Australia’s oldest skate park gets heritage nod

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The Snake Run Skateboard Park under construction during the 70s.

The Snake Run Skateboard Park under construction during the 70s. Image: Courtesy of the Albany History Collection

An iconic skate park in Albany, Western Australia, the Snake Run Skateboard Park, has been given state heritage listing. Snake Run Skateboard Park is the oldest community-funded skate park in Australia and the second oldest purpose-built skate park in the world. It features a distinctive design that aims to replicate surfing through a series of undulating curves.

Locals built the skate park in 1976 after Albany High School students raised $3,000 in three months and gained the support of the local council.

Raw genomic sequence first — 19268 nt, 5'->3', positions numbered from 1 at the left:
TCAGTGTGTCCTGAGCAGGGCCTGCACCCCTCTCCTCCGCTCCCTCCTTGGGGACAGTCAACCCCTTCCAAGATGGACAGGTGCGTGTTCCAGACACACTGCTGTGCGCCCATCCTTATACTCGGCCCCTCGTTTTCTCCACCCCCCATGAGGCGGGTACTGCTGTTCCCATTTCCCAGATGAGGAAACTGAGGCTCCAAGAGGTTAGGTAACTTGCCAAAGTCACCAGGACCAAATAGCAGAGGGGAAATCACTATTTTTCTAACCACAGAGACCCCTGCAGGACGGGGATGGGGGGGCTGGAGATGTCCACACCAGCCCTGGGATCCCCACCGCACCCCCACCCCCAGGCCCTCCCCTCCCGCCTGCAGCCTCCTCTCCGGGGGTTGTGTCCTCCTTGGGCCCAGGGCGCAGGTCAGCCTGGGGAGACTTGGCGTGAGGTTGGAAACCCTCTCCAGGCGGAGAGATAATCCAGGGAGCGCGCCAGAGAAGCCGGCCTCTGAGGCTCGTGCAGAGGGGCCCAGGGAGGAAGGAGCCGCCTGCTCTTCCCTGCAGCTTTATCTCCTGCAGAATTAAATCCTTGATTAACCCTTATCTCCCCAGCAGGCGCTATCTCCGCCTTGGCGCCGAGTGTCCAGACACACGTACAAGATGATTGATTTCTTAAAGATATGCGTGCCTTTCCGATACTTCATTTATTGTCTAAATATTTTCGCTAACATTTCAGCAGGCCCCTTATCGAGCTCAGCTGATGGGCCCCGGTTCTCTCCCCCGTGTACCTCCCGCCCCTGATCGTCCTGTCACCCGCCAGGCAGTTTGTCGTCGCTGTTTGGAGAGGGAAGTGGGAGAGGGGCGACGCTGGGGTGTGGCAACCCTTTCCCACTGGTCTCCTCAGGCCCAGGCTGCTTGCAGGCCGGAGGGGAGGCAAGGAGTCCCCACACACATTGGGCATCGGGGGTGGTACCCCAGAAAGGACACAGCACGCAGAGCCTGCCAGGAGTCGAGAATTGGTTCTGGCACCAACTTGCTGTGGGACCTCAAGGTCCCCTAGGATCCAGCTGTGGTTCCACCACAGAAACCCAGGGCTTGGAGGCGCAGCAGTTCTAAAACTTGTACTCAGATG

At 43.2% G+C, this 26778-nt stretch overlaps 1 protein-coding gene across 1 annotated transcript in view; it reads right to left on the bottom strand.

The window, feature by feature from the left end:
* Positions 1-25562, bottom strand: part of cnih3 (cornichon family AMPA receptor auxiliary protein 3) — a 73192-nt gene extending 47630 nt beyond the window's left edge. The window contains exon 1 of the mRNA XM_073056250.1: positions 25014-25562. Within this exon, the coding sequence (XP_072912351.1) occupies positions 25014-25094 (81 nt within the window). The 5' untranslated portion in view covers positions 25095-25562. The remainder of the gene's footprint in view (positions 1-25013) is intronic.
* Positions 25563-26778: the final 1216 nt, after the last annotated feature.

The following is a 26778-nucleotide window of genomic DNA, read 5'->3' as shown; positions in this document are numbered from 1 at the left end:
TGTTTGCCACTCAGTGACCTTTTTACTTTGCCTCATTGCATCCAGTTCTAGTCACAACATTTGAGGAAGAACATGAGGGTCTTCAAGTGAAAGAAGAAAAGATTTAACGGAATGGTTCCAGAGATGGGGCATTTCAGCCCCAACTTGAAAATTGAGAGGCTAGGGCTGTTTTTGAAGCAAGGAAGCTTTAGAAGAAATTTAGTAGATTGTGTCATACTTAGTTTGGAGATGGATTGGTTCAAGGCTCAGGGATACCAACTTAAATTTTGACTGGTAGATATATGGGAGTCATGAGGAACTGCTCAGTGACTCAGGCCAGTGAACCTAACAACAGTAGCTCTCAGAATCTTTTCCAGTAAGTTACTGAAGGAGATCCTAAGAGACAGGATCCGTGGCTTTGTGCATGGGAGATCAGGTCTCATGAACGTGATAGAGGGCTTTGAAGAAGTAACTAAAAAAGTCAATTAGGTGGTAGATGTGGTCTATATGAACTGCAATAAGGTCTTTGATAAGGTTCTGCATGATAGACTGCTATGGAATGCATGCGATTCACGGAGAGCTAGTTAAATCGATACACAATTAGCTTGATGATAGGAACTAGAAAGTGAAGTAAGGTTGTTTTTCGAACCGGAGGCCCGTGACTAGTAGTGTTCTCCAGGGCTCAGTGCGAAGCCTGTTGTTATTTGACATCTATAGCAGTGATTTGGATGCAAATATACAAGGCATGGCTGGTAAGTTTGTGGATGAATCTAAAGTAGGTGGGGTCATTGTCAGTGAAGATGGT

The Western Australian heritage minister Albert Jacob announced the heritage listing at an event to mark the 40th anniversary of Snake Run Skateboard Park’s opening.

“This 140-metre long concrete track is not only highly valued by the people of Albany but by skaters internationally as a prototype that influenced early skate park designs in the USA,” Jacob said.

“So impressed with the enthusiasm of the students, the then Albany council donated $10,000 and the land.”

At the time, the council donated 1.2 hectares of land on the site of an old gravel quarry.

“From these humble beginnings, the Snake Run rose to international prominence when the then world skateboard champion Russ Howell [1976] described it as “the best track I’ve ever seen,’” Jacob said.

The track has been turned into a performance venue during the 2016 Perth International Arts Festival, which is running until Sunday 6 March.


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